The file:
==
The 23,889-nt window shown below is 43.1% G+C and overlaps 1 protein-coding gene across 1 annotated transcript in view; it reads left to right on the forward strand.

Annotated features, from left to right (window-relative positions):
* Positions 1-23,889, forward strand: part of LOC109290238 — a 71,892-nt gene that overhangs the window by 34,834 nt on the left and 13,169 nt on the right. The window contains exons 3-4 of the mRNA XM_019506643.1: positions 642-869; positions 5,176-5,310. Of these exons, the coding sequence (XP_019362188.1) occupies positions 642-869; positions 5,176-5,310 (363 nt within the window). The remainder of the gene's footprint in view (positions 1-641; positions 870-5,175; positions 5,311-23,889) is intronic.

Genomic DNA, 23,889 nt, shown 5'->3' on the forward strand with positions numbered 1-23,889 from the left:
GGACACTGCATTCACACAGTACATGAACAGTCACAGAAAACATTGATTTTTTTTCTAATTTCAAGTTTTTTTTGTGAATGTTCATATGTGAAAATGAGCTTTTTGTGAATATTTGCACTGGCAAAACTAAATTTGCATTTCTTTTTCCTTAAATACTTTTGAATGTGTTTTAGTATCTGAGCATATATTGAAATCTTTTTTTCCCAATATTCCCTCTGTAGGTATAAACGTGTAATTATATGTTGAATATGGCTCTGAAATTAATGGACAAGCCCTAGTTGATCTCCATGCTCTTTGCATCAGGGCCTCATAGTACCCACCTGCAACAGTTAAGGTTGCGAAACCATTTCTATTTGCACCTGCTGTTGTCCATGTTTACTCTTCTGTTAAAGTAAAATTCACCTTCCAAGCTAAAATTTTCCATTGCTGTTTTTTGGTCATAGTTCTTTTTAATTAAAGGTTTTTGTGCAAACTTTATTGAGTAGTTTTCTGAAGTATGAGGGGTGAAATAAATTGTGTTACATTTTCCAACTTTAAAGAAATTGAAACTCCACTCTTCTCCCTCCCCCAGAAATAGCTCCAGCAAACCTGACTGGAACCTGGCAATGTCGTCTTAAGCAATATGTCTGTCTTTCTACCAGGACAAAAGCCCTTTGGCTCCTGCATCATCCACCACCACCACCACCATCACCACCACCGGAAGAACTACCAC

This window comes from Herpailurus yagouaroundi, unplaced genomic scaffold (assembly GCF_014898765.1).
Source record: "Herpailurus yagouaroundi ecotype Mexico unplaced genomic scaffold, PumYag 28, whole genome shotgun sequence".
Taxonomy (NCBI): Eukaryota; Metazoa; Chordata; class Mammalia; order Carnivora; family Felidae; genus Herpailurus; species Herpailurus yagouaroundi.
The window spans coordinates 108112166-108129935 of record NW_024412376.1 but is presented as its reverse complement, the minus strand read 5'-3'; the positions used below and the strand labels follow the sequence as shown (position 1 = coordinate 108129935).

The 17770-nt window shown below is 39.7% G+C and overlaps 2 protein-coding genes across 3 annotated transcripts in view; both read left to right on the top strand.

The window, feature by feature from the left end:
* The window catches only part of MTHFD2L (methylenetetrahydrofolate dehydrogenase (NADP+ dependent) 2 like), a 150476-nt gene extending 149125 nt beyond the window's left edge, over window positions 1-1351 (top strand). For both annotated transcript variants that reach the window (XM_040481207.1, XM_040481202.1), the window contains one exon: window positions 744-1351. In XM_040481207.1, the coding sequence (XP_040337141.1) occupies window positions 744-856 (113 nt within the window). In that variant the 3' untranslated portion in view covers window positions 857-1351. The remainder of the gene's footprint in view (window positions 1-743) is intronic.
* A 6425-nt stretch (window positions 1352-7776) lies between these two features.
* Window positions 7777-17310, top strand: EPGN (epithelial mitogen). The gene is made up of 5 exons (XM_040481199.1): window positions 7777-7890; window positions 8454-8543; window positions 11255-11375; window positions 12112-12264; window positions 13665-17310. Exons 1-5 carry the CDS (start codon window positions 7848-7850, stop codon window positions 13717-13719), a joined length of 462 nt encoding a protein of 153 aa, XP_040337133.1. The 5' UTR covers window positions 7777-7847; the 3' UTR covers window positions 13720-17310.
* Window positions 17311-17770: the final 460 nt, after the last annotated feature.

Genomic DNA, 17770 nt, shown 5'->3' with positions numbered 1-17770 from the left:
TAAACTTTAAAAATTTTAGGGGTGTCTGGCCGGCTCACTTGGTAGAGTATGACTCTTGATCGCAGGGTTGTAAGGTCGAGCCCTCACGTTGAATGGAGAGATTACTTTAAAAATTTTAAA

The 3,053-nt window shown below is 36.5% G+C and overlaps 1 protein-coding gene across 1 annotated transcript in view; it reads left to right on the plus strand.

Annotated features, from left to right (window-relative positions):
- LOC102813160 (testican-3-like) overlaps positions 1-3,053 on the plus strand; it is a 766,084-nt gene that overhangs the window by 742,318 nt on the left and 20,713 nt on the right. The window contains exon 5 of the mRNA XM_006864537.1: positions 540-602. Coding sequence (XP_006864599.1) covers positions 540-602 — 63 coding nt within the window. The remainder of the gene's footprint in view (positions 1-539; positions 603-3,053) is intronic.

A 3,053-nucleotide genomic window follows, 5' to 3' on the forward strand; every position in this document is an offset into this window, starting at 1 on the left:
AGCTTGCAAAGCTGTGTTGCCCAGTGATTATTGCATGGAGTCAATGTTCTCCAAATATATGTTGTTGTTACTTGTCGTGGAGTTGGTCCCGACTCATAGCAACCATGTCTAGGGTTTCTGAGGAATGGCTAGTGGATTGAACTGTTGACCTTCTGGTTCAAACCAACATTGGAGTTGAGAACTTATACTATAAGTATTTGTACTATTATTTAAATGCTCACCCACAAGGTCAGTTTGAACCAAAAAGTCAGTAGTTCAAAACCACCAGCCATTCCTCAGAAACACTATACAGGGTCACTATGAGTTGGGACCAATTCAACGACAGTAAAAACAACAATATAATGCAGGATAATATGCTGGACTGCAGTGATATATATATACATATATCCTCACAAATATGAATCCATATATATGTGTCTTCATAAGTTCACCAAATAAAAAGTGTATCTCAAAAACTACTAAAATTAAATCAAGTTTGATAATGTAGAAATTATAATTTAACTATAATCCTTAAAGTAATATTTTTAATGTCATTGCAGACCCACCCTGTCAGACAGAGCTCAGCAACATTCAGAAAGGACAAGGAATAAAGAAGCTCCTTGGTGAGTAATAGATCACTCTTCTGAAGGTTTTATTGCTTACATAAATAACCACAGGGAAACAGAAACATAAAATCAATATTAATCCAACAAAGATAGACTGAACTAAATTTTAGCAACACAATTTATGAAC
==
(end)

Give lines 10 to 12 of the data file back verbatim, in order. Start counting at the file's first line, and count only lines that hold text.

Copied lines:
The 17770-nt window shown below is 39.7% G+C and overlaps 2 protein-coding genes across 3 annotated transcripts in view; both read left to right on the top strand.

The window, feature by feature from the left end:
* The window catches only part of MTHFD2L (methylenetetrahydrofolate dehydrogenase (NADP+ dependent) 2 like), a 150476-nt gene extending 149125 nt beyond the window's left edge, over window positions 1-1351 (top strand). For both annotated transcript variants that reach the window (XM_040481207.1, XM_040481202.1), the window contains one exon: window positions 744-1351. In XM_040481207.1, the coding sequence (XP_040337141.1) occupies window positions 744-856 (113 nt within the window). In that variant the 3' untranslated portion in view covers window positions 857-1351. The remainder of the gene's footprint in view (window positions 1-743) is intronic.